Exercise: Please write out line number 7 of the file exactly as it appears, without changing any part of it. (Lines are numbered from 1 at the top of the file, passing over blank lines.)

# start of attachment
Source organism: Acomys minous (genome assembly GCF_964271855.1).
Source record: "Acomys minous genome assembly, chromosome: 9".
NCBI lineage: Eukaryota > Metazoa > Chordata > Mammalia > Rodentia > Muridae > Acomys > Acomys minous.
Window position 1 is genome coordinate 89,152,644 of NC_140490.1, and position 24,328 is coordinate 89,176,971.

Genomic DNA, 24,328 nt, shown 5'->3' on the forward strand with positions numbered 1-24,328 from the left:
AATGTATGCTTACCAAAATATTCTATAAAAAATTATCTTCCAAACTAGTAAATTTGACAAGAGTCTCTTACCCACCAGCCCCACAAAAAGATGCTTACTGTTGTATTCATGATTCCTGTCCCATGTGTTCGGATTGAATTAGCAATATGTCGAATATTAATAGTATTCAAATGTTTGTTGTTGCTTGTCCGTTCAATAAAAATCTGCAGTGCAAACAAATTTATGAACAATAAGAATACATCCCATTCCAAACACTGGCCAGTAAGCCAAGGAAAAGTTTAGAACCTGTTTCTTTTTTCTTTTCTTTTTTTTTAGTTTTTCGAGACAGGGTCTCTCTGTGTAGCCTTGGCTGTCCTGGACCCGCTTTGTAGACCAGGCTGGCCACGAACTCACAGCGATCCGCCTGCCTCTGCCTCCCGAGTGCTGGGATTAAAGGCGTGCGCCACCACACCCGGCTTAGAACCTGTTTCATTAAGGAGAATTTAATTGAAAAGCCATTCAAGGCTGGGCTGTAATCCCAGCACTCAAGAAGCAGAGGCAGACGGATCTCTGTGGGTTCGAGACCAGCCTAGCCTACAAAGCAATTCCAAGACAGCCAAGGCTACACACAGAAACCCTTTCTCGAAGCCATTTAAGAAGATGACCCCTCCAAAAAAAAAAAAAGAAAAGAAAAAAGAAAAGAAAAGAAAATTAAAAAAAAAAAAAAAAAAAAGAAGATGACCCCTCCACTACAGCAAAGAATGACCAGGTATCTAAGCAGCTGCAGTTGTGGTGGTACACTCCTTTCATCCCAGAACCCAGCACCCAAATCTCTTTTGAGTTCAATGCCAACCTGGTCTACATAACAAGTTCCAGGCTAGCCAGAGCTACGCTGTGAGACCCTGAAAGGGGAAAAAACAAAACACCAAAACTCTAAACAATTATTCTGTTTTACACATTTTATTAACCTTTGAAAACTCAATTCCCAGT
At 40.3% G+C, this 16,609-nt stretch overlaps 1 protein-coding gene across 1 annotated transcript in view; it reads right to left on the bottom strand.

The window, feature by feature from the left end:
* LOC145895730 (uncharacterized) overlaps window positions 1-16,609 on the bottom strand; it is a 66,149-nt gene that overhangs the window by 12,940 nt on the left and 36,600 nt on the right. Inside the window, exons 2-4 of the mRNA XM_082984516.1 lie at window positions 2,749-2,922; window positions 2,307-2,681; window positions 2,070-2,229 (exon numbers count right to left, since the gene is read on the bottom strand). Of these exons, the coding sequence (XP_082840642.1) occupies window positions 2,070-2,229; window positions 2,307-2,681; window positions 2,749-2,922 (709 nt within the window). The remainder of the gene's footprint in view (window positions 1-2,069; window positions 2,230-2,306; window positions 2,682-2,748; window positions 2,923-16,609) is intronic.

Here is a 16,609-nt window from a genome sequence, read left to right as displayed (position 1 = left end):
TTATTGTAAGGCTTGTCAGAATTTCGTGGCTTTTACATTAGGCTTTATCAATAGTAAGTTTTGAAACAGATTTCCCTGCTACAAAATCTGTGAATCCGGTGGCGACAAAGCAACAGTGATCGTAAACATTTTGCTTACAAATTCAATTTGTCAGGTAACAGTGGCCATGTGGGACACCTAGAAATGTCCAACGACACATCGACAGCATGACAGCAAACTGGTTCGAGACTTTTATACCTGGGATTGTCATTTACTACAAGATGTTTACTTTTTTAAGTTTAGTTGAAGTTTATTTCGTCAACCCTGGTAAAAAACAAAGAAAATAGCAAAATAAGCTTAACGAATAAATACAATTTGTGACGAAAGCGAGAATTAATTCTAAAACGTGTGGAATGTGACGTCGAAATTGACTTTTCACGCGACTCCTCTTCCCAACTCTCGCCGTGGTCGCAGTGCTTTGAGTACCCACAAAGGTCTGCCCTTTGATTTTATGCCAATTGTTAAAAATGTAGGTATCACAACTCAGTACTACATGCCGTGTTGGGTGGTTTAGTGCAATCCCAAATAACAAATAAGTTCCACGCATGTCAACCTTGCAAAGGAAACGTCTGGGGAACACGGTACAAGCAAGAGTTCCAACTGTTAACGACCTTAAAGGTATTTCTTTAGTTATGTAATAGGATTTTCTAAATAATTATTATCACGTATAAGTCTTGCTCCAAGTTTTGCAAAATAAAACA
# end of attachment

At 40.3% G+C, this 16,609-nt stretch overlaps 1 protein-coding gene across 1 annotated transcript in view; it reads right to left on the bottom strand.